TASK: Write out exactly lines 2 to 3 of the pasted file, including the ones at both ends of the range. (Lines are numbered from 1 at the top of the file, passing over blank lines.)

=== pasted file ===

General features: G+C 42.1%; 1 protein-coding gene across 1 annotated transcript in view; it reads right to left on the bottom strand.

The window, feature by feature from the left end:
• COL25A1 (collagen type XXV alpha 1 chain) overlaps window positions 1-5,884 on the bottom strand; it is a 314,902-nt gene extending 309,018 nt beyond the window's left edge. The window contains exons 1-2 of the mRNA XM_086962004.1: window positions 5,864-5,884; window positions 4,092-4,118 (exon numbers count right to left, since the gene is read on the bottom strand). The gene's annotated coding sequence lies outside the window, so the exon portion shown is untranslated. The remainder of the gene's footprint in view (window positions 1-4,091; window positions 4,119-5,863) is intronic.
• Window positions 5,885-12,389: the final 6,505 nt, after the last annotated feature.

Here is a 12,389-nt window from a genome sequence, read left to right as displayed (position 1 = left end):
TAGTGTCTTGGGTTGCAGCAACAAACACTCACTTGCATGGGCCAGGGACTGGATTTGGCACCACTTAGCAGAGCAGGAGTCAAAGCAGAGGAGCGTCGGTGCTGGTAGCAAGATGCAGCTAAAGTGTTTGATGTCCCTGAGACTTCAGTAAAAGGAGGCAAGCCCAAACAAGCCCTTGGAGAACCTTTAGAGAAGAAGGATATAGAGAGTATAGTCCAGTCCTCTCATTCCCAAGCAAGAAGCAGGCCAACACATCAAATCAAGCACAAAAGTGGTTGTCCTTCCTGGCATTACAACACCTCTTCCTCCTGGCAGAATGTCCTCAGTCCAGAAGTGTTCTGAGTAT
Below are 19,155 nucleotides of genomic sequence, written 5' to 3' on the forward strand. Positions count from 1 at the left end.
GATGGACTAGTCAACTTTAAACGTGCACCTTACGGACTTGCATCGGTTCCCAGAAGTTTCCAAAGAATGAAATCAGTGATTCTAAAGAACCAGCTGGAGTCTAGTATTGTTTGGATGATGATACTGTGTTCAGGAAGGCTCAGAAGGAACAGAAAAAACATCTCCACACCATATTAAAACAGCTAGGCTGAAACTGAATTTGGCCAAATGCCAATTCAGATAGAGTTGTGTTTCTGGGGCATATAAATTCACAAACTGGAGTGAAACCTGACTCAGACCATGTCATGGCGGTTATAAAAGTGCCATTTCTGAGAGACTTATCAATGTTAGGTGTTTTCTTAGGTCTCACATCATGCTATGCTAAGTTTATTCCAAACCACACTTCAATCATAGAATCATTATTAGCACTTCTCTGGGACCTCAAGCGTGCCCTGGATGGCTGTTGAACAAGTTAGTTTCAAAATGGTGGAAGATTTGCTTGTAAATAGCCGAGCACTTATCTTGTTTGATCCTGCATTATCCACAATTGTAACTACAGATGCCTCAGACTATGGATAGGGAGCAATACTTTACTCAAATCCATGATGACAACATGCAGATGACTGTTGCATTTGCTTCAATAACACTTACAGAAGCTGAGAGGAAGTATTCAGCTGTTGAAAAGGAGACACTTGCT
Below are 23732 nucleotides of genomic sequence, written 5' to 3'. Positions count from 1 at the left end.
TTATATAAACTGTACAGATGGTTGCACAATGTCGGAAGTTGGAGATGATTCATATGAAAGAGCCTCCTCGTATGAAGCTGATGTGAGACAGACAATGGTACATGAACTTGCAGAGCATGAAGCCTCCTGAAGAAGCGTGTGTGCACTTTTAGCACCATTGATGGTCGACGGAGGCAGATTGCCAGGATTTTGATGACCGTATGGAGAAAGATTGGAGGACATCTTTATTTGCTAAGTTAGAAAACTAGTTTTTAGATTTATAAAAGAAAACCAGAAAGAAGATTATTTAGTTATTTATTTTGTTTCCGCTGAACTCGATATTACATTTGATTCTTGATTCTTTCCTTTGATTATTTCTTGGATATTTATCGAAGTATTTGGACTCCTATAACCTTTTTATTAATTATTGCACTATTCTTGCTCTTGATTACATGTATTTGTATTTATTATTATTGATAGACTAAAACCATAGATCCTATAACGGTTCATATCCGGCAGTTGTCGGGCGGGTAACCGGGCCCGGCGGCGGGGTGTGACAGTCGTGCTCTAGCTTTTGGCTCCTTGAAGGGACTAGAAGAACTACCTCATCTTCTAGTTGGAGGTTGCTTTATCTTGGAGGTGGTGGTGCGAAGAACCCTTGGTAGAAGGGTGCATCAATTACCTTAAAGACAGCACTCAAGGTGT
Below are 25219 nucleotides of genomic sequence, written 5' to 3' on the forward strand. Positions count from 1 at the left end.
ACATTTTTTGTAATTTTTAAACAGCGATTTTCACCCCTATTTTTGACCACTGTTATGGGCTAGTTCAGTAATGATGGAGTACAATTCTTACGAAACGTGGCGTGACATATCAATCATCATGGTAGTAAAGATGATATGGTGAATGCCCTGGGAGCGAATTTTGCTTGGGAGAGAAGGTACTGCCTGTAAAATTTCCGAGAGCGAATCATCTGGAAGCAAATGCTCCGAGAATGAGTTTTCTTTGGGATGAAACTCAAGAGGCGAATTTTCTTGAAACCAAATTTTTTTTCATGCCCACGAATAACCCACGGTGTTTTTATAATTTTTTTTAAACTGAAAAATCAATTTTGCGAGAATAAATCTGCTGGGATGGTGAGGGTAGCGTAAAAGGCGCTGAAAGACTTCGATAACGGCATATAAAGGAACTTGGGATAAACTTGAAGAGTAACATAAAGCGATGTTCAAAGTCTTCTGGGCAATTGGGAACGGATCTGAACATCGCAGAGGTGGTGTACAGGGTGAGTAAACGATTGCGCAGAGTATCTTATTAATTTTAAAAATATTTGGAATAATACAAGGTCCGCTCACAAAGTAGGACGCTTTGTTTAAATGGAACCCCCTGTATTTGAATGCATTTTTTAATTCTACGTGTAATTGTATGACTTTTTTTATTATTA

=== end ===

The window, feature by feature from the left end:
• COL25A1 (collagen type XXV alpha 1 chain) overlaps window positions 1-5,884 on the bottom strand; it is a 314,902-nt gene extending 309,018 nt beyond the window's left edge. The window contains exons 1-2 of the mRNA XM_086962004.1: window positions 5,864-5,884; window positions 4,092-4,118 (exon numbers count right to left, since the gene is read on the bottom strand). The gene's annotated coding sequence lies outside the window, so the exon portion shown is untranslated. The remainder of the gene's footprint in view (window positions 1-4,091; window positions 4,119-5,863) is intronic.